Monday, April 20, 2009

A dozen or so

We've played 12, the rest of the league between 11 and 13.

Here's how we stack up (NL):

LAST in team OPS. Second-to-last (15th) in runs scored (Houston is 16th).

That's hitting. As far as pitching goes, we are:

9th in runs allowed with 55 (best? Doggs-40, worst? 'Nats-75), 9th in WHIP, 9th in opponent batting average, and 9th in ERA.

Of course, only one statistic really matters, and that is the percentage of games won. With 4 wins in 12 games, our is 33.3%, which inspires much hand-wringing and gnashing of teeth. CHONE* projects us to be a 77-85 team, which is good for .475, and if we play .475 ball from here on out that will get us 71-72 more wins. If we play .500 ball, we'll win 75 more games. It's a good thing we have a lot more baseball left, eh?

*q.v. Baseball Projection


Ron said...

That's all well & good & really, I love Giants' baseball. But, this blog has also served as an occasional forum for other items of mutual interest. So, here's a good one:

Yesterday, Susana & I were out for a walk in our neighborhood on a beautiful sunny day. A few blocks from home, we were walking down the street & saw a Woman & her Daughter looking up at a tree, making some interesting sounds. We figured there must be a Cat or something up there, but they said that they were looking at an Owl! They invited us to come around to the opposite side of the tree, & pointed up to a hollowed-out knot in the tree, below a few Woodpecker-sized holes in the tree. The opening appeared to be about 4 inches in diameter, until you looked at it long enough to realize that the lower 4 inches was actually occupied by the upper torso & head of an Owl! Even though we were standing maybe 20 feet away, the Owl was so well camouflaged (even its ears looked like the sides of the hole) that you could really only be certain that you were looking at a bird, when it blinked it's eyes. It was captivating - we must have stayed there about 15 minutes looking at it. They also said that there was a Woodpecker nest on the opposite side of the same trunk. Sure enough, when we finally headed back onto the street, we looked up to see a Lewis's Woodpecker tending a nest on the street side of the tree. Mark, I guess that you'd have to report thay the WOTT (Woodpeckers + Owls per Tree Trunk) of that tree was 2.0 (measured in families of Birds).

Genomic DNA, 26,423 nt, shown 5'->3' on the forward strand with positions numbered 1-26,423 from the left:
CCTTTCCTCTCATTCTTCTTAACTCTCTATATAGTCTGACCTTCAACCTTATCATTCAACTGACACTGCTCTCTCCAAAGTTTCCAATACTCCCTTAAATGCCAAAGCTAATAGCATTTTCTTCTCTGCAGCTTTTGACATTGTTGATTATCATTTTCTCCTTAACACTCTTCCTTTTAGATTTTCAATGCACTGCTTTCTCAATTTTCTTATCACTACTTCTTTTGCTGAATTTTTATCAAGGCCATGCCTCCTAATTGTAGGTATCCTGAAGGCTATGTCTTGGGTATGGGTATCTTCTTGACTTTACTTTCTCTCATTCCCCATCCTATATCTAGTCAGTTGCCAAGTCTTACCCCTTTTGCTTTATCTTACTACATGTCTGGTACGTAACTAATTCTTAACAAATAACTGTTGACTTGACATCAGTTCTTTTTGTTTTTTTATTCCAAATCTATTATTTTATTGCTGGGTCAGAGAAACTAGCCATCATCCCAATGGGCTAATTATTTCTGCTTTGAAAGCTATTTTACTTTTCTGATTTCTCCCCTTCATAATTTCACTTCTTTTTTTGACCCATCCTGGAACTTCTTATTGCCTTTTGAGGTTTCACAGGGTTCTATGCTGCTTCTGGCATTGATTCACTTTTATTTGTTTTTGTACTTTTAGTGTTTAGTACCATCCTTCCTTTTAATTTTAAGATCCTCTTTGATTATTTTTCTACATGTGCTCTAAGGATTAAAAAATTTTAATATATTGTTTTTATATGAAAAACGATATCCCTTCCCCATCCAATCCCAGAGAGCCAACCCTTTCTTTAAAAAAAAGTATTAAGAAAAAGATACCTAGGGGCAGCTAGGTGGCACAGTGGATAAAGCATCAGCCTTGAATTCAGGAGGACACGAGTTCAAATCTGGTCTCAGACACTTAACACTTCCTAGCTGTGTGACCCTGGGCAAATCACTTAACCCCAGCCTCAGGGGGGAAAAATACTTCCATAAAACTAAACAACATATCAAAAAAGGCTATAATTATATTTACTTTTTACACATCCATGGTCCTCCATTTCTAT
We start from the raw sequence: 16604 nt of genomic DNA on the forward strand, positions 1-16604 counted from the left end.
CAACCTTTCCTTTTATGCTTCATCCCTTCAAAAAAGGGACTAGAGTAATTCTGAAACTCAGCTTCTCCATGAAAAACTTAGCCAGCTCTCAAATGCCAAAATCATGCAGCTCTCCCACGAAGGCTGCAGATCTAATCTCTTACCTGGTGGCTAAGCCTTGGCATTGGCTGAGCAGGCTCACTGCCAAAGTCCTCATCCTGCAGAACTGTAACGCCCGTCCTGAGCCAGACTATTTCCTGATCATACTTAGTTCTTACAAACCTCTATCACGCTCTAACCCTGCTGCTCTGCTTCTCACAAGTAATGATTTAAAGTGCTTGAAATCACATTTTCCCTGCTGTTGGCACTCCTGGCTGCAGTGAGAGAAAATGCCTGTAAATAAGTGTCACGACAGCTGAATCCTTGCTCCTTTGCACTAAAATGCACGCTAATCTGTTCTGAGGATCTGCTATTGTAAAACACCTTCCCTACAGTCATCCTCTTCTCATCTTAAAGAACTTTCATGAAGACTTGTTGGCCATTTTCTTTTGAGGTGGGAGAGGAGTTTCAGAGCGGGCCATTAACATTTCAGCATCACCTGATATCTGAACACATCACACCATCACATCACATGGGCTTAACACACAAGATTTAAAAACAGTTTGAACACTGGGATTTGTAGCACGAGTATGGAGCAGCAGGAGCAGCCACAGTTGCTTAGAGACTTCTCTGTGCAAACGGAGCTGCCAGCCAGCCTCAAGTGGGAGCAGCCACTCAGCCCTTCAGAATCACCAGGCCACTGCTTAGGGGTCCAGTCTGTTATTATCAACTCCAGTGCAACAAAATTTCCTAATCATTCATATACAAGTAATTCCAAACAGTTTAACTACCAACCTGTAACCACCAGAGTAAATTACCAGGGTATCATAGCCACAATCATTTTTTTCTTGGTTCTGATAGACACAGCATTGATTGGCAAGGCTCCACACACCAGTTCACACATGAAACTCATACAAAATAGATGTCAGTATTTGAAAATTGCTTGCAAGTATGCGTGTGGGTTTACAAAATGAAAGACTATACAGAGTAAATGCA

When we got home, I determined that what we saw was a Western Screech-Owl.


Bob said...

While we're digressing, I'd like to point out that today, April 20, is a special day for those of us who enjoy the abuse of a certain naturally-occurring herbal substance. So at 4:20 this afternoon there will be special events and commemorations everywhere.
I however, will be at work, sober as a judge.

Zo said...

I believe that CHONE projects an average of 1.7 WOTT per tree in the Lake Oswego area. Which indicates that there may be a tree without any WOTT. But in any case residents of Lake Oswego are, on average, up to their knees in bird shit.

Zo said...

ps. If we play like we did this weekend, we would win 100 more games for a 104-58 record and score a total of 237 runs for the season.

M.C. O'Connor said...

I'm glad our starters showed their A-game over the weekend. What are we going to do about scoring runs?